DMAIC Case Study #1 – Perishable Inventory

Fortune 1000 organizations have realized immense success by implementing the Define, Measure, Analyze, Improve, Control (DMAIC) methods made famous by Six Sigma practictioners. These practitioners can maximize their project results (e.g., cost savings and defect reduction) by incorporating real variability and uncertainty in their processes and into their process models or spreadsheets.
Simulation, optimization, and forecasting can be used throughout the DMAIC process. In this case study, a company that sold perishable inventory used Crystal Ball Professional Edition software within the Six Sigma process to create and maintain an optimal balance between lost sales and wasted inventory. In the recent past, this company all too often turned away customers due to unanticipated demand and a lack of inventory. This problem was identified and handed off to a Six Sigma project team for resolution.

The first step in the Six Sigma project was to clearly define the “defect” and our project objectives. A defect was defined as any instance in which we turn a customer away because we do not have the materials to complete their order. In the past few years, these instances seem to have been happening with increasing frequency. We tracked the number of orders declined for the past ten years, and we saw an annual increase in the number of customers turned away. As you can see in Table 1, last year we turned away a record 1631 orders due to lack of inventory.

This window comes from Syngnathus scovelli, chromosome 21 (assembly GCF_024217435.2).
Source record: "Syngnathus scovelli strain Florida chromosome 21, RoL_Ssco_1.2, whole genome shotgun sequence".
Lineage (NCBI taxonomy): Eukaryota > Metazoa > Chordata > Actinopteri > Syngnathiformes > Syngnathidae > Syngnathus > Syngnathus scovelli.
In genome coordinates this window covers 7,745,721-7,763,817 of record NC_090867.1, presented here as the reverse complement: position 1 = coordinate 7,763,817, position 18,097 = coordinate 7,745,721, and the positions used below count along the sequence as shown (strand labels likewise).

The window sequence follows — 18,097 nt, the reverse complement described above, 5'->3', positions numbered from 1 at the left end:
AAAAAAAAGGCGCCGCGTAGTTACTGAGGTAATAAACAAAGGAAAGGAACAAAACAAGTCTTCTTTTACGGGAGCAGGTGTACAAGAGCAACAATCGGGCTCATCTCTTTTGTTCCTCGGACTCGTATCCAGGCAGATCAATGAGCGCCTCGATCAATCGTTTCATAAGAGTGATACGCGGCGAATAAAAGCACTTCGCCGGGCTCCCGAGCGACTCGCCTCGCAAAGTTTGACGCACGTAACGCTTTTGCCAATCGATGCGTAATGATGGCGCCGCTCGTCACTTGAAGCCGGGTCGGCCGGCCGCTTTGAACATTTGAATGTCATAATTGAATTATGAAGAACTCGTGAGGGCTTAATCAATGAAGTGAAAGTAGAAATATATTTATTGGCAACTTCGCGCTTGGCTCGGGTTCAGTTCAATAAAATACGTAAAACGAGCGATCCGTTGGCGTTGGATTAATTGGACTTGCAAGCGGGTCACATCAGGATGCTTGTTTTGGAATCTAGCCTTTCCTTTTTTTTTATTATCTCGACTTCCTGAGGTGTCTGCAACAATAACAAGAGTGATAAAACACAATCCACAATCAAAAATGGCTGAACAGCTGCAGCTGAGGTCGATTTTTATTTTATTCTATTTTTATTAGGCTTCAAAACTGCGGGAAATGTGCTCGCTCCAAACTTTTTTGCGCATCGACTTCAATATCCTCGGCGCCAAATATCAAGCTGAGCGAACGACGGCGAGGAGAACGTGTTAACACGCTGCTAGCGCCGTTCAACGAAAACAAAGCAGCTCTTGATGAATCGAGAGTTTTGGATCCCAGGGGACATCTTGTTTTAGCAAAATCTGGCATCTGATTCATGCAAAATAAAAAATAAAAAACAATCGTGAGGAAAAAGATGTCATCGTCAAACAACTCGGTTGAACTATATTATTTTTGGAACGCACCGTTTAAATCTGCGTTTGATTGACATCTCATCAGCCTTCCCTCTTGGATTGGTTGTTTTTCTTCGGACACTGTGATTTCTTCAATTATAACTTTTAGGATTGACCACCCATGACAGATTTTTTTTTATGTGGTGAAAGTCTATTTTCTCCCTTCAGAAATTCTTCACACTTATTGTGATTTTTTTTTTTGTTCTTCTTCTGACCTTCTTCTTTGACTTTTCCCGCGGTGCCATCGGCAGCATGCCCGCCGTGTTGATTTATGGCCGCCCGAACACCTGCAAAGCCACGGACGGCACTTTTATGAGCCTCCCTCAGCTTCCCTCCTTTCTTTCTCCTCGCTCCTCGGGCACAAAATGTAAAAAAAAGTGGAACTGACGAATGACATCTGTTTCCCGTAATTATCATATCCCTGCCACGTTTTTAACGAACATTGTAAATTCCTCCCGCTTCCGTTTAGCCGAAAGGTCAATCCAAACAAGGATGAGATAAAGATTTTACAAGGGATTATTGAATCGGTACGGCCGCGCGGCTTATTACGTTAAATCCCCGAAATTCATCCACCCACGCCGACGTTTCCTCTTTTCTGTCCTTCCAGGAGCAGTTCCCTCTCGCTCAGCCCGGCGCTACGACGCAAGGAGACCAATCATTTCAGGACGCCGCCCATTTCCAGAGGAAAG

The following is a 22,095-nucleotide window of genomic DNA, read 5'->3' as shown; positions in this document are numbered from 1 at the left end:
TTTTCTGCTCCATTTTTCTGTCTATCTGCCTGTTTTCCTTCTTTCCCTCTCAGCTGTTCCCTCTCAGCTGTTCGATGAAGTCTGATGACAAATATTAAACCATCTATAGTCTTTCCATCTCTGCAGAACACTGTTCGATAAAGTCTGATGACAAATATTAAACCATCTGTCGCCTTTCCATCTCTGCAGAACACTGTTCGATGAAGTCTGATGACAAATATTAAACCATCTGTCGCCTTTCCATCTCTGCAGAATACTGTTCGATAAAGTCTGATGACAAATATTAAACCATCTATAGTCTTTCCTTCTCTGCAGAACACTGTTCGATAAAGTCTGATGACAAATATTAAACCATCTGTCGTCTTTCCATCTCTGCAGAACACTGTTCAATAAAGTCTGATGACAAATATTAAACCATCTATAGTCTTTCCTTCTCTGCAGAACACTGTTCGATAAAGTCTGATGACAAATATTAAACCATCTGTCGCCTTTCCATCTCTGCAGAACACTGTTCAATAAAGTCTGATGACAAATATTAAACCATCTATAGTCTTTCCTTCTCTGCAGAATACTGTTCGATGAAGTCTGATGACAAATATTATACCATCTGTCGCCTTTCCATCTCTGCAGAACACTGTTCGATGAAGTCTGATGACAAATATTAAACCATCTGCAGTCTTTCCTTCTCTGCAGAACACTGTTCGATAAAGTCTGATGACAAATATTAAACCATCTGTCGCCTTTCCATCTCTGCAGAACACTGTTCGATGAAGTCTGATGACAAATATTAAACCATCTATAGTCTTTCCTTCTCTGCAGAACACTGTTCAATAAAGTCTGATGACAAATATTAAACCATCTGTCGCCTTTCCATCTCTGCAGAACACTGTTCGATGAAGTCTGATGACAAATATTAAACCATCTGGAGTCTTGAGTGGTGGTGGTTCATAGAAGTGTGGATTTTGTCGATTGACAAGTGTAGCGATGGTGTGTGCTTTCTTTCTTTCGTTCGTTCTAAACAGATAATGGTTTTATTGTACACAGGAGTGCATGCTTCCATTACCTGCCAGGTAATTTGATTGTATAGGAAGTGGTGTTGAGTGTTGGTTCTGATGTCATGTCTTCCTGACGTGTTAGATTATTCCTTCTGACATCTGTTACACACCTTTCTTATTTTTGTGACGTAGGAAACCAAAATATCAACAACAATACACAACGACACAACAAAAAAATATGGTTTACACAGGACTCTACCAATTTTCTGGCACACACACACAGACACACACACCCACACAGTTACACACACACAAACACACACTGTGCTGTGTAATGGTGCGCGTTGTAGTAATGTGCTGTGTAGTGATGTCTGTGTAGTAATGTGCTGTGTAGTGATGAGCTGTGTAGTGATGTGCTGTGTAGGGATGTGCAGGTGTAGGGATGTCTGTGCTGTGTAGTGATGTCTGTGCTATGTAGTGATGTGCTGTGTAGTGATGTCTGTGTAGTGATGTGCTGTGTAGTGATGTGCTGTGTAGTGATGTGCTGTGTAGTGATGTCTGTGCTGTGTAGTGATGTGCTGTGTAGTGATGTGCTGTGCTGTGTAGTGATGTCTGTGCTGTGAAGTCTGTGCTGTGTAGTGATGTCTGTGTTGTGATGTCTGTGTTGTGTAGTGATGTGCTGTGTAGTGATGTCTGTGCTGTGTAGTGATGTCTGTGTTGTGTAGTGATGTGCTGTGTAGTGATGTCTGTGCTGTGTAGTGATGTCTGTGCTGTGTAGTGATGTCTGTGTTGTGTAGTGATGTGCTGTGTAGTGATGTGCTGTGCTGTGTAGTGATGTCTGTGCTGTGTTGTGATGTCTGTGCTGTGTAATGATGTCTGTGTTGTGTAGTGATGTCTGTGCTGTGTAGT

Table 1. Historical Lost Sales
Year    Total Lost Sales
1994 : 168
1995 : 382
1996 : 425
1997 : 457
1998 : 488
1999 : 504
2000 : 605
2001 : 696
2002 : 1182
2003: 1631
Using the historical sales data , we forecast the number of lost sales given no change in our current processes. Calculated an expected (mean) value of 2113 lost sales for this year (Figure 1). The output was saved as a normal probability distribution that described the uncertainty of the forecast.